And the beat goes on
The business headlines of the last few weeks and months seems hauntingly familiar — only the names of the players and the dollar amounts have changed: MT Global, JP Morgan Chase, Barclays and Peregrine Financial Group. Hundreds of millions embezzled, the rigging of international interest rates, millions missing from customer accounts and billions lost due to faulty high-risk financial decisionmaking. According to a recent Gallup poll, only 21 percent of Americans have confidence in the banking system. A 2011 Harris poll revealed that 67 percent agreed with the statement: “Most people on Wall Street would be willing to break the law, if they believed they could make a lot of money and get away with it.” Moreover, 70 percent believed that people on Wall Street are “not as honest and moral as other people.”
As a student of business ethics, I have to tell you that these headlines no longer shock me. I’m getting used to them. I think we all are. I thought Enron set the benchmark for corporate, financial and personal cupidity and avarice. And then there was Bernie Madoff, AIG, Lehman Brothers and Bear Stearns!
So why, to paraphrase, in the immortal words of Sonny and Cher — does the beat go on? Why is the business community beset by scoundrels, scandals and example after example of deception, fraud and greed? Well, I don’t mean this to sound too theological, but I think it goes back to the very medieval notion that we are not perfect human beings. That we are in fact flawed by nature and susceptible to more than just a few of the "Seven Deadly Sins": Pride, Envy, Anger, Sloth, Greed, Gluttony, and Lust.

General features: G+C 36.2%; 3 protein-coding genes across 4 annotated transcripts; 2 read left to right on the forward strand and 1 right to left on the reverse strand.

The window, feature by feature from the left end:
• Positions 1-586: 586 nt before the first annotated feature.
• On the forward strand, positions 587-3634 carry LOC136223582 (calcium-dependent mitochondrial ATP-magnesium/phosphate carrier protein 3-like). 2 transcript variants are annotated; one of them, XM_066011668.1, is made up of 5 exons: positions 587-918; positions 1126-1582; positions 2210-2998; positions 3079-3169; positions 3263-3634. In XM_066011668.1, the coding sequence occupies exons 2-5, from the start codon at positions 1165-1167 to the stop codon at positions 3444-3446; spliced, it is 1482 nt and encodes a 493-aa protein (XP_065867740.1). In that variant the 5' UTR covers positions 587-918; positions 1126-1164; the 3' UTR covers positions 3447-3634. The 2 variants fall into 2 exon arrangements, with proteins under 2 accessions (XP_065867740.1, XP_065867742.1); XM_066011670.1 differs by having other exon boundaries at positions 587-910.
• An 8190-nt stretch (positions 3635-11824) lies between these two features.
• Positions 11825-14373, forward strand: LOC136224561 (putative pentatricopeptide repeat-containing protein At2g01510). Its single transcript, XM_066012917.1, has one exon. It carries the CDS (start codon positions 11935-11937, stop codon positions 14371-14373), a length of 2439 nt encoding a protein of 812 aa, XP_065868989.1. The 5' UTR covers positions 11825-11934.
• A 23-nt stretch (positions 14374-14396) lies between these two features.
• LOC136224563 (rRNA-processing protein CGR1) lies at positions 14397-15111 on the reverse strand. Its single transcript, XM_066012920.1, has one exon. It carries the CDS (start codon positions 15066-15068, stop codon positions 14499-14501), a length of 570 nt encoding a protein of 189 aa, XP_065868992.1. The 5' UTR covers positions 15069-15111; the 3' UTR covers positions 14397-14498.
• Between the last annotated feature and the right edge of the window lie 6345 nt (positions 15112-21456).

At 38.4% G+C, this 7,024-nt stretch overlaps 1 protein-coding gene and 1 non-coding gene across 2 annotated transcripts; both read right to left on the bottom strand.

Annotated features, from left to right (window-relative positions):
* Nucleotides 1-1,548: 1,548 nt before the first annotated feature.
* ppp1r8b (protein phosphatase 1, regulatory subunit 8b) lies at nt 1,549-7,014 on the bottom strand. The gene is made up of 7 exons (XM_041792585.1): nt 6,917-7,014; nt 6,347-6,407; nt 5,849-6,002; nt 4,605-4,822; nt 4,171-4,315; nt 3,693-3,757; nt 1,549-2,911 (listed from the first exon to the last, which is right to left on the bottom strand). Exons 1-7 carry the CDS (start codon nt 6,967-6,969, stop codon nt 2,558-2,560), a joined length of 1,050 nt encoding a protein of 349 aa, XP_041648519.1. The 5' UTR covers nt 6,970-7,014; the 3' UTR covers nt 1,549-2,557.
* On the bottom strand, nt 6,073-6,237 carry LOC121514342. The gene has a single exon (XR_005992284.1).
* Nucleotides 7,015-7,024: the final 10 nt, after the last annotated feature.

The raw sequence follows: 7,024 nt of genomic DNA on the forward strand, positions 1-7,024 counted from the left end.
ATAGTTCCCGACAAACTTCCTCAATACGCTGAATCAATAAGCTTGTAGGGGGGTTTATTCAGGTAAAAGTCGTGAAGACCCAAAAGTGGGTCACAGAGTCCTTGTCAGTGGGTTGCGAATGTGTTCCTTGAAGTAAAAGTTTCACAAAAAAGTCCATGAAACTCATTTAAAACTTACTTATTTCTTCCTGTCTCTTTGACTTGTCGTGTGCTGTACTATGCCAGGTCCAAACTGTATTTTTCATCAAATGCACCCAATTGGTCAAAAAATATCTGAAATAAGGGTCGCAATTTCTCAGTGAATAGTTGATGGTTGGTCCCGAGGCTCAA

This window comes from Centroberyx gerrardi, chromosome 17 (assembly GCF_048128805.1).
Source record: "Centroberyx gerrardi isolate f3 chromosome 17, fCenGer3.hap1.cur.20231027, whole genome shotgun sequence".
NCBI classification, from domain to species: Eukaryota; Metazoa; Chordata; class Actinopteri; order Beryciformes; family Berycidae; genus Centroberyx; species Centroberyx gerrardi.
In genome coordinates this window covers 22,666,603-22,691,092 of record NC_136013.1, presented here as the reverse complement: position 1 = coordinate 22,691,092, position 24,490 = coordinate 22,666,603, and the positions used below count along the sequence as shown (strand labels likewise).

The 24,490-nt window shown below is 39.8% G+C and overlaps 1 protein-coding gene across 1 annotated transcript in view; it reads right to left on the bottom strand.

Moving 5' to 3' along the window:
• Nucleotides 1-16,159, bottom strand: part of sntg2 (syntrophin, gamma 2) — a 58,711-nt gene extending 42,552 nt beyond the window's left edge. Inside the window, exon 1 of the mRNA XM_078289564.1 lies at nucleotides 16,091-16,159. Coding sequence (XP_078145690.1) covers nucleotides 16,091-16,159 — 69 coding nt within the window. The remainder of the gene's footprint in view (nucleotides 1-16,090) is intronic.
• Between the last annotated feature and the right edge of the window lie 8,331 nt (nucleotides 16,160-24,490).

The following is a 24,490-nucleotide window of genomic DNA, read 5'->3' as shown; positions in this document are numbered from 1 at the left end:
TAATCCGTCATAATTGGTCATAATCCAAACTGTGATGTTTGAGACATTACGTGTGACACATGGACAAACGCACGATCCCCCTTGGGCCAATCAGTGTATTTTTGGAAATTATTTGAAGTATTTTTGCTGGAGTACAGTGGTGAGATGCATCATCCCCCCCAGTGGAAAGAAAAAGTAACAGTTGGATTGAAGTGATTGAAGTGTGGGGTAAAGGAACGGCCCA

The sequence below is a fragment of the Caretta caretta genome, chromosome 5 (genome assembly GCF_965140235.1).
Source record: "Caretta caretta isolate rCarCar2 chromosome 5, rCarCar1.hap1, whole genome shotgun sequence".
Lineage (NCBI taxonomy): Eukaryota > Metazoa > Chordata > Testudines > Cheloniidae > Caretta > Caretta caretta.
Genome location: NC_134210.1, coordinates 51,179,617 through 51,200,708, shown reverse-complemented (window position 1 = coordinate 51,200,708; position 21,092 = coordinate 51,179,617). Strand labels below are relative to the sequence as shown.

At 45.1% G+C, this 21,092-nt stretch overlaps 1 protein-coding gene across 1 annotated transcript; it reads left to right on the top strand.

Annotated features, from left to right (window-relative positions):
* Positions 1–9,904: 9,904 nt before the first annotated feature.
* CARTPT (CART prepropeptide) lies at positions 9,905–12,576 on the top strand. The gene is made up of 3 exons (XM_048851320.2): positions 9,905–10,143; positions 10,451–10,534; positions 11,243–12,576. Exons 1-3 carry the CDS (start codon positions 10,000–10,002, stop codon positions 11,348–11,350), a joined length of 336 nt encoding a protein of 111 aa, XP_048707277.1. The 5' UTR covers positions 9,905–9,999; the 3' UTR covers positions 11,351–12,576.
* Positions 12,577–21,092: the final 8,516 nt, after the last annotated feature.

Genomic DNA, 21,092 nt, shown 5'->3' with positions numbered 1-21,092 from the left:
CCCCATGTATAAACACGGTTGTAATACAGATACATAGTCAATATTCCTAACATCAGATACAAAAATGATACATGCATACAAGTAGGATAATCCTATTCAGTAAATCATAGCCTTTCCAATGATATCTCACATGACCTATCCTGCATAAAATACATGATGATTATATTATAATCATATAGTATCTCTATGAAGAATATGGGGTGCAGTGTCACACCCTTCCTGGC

Let me be candid. I think it’s all about the money and playing the game. It’s about the power, pleasure and security that we think money can provide. But even more than money for the high rollers like Bernie Madoff, Jeff Skilling and Robert Diamond, it’s about the thrill of the game. The excitement of the risk. The emotional and intellectual pleasure of the challenge. It’s about the need to win, no matter what the odds. It’s about the palpable rush of knowingly breaking the rules. It’s about narcissistic illusions of invincibility. It’s about feeling smugly superior to those who don’t take chances. It’s about the arrogant certainty of one’s infallibility.
No matter what our best angelic aspirations, there will always be corruption in business and elsewhere. Why? Because as a species we are by nature corrupt. Or, to be less harsh, we are all easily tempted, and quick to succumb to the allure of power, celebrity and wealth!
Al Gini is a Professor of Business Ethics and Chairman of the Management Department in the Quinlan School of Business at Loyola University Chicago.